Our Veterans

Our Veterans

Memoirs

Canada’s D-Day Legacy

by Bill Fairbairn "The happy part is remembering that after Normandy we advanced to victory." So said Ken Sloggett in June, near the end of a 12-day pilgrimage marking the 55th anniversary of D-Day. The tour organized by Veterans Affairs Canada took 60 Canadian veterans and 10 youth and cadet representatives to France and England. Sloggett should know. The Niagara Falls, Ont., resident was a private with the Lincoln and Welland Regiment in 1944, that August in the thick of Allied forces fighting desperately to close what was known as the Falaise Gap, hoping to snare German troops by then in retreat. Only 10 weeks after the June 6 invasion by Allied troops storming the northwest shores of France, the Battle of Normandy ended at Chambois-Montormel. At that time, isolated troop...
Memoirs

Tour De Force

by Mac Johnston The many faces of our world never cease to amaze. Imagine that you’re in the Middle East in December with a troupe to entertain Canadian peacekeepers. In Egypt’s Sinai Peninsula, your bus approaches North Camp at El Gorah. The entrance is like nothing you’ve ever seen back home. Both sides of the road are lined with 45-gallon drums filled with poured concrete and linked by a sturdy cable. There are also concrete obstacles in the centre, forcing vehicles to zigzag their way through the maze. You also pass over a steel plate that conceals a retracted steel barrier. What you have here are basic security measures. It matters not that the Sinai is quiet these days. The Middle East is not only the cradle of civilization, it is also the cocoon of conflict. Other parts ...
Memoirs

Solemn Moments In Mons

by Ray Dick "I was in a trench on the outskirts of Mons when the firing stopped," said Fred Evans, a 101-year-old WW I veteran from Summerville, N.B., while gazing out over the now-peaceful Belgian countryside he hadn’t seen for 80 years. Evans was part of a cavalcade of Great War veterans who had travelled thousands of miles to Mons last November for a Remembrance Day ceremony in a city made famous by war and peace. For it was in Mons where the Allies were first drawn into the war, where the war ended and where the tradition of remembrance began. "We thought it was only a ceasefire, not the end of the war," added Evans. "We didn’t even get an extra shot of rum that morning." He recalls walking into Mons the day the Armistice was signed at the 11th hour on the 11th day of...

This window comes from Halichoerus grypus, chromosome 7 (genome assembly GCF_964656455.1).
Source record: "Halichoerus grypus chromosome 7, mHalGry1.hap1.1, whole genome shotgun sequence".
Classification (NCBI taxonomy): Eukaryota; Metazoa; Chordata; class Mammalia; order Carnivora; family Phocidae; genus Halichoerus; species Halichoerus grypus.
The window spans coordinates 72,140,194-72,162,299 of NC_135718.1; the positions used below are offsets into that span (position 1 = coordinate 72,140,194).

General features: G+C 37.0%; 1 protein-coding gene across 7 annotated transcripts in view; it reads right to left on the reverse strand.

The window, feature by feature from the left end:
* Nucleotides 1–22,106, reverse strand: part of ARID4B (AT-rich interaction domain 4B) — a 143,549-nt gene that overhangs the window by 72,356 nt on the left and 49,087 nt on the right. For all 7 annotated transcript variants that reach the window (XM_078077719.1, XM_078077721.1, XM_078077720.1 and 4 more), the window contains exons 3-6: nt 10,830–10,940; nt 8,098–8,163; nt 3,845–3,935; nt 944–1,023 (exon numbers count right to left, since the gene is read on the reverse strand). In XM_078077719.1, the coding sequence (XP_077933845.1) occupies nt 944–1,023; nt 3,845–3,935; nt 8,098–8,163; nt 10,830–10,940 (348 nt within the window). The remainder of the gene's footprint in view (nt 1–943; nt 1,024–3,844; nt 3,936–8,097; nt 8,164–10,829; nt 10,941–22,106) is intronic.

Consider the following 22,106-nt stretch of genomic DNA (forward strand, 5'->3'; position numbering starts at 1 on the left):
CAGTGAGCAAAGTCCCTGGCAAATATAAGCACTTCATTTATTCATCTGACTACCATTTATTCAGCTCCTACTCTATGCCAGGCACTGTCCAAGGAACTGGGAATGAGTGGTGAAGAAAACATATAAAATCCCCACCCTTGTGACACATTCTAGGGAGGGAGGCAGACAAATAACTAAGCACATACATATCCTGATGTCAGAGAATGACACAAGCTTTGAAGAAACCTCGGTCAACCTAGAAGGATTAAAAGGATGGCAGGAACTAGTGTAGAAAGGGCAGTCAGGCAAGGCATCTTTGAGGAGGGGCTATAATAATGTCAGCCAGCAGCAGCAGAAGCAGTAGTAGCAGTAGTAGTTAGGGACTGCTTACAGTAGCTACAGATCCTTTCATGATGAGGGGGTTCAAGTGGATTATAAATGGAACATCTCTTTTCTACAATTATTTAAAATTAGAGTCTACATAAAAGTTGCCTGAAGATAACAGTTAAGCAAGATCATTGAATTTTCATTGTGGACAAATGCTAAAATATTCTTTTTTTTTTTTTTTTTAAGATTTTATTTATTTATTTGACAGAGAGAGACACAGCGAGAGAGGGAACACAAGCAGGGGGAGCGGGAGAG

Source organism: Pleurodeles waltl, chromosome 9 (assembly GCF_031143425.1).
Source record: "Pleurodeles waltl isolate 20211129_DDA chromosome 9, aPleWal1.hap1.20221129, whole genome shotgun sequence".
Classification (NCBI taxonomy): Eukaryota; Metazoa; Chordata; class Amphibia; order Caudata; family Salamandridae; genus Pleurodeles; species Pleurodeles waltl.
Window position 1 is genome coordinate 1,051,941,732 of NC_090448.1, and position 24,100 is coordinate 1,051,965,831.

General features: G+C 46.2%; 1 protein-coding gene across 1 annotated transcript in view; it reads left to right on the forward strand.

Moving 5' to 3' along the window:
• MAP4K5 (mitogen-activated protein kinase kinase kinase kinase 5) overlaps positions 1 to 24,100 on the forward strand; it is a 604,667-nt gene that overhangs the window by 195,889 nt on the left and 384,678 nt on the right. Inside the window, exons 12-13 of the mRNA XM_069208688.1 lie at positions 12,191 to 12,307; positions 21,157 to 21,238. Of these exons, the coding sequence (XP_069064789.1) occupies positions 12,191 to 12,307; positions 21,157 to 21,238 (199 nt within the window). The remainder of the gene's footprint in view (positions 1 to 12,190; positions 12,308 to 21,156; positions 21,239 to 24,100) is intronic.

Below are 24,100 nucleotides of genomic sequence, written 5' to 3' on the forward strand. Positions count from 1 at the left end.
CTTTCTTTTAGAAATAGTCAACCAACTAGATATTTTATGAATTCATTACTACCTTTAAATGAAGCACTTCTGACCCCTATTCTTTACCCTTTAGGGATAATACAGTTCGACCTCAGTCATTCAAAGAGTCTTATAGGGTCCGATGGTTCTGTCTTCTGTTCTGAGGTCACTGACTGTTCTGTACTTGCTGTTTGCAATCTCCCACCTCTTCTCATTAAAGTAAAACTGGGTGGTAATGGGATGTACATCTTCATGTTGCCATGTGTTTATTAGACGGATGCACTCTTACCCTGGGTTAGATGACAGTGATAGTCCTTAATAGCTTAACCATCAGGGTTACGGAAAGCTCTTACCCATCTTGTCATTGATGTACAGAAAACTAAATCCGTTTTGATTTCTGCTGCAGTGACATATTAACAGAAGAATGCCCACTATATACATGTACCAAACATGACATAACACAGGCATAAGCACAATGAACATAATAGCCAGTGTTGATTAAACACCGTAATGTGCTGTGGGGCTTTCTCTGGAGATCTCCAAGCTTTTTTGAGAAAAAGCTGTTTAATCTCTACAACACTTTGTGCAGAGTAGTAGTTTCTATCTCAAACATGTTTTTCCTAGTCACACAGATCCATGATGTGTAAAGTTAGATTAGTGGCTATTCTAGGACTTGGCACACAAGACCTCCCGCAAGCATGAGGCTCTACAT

Memoirs

Korea: A Landscape Of Wartime Memories

At first glance, South Korea looks like a landscape artist’s paradise. There are tree-covered hills rising in every direction and cities teeming with people. There are also war cemeteries decorated with bonsai trees that look like swirls of soft ice cream. It’s hard to square these images with the black and white photographs of the Korean War. Indeed, many of the photos I’ve seen show Canadian soldiers slogging through mud or along narrow dusty trails. I’ve also seen pictures of convoys on rough mountain roads and of men crammed into slit trenches. It must have been a different Korea back then, back during the war that lasted from June 25, 1950, until the Korea Armistice Agreement was signed on July 27, 1953. "At nighttime you had slit trenches," explained J.E. Clegg of Nanaimo, B.C....
Memoirs

For Those Who Served At Sea

by Tom MacGregor A few miles out to sea from St. John’s, Nfld., HMCS Charlottetown, one of the modern Halifax-class frigates, pulled up beside a floating block of ice the size of a small ship. Known as growlers to Newfoundlanders because of the noise they make when they roll over, the ice is only a fragment from the icebergs that drift south from the Arctic Ocean each spring. It was a scenic setting for a solemn ceremony. Canadian Forces chaplain Lieutenant-Commander Jacques Cantin was joined by several St. John’s clergy in the saying of prayers. The Act of Remembrance was recited in English and French and this was followed by Last Post, the lament and Reveille. The most solemn moment came when the 24 veterans of the WW II Battle of the Atlantic, ship’s crew, serving military a...
Memoirs

A Show Of Support

by Dan Black Beyond the jagged edge of the evergreen forest the armored personnel carrier makes another sharp turn on the mountain road before heading down across the valley. I’m standing in one of the carrier’s rear hatches, watching a great big moon rise over Bosnia-Herzegovina. As the carrier shifts gears and gains more speed, my ears are pounded by the noise coming from the huge engine. Suddenly–in rapid succession–I see the twisted, moonlit skeletons of bombed-out houses and overturned vehicles; gloomy reminders of the 1991—95 war that killed 250,000 men, women and children. Down below–squeezed into the belly of the carrier–five members of a 17-member Canadian Forces entertainment troupe are comparing notes on what they saw that day in the northwest Bosnian town of Drvar a...

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An informative primer on Canada’s crucial role in the Normandy landing, June 6, 1944.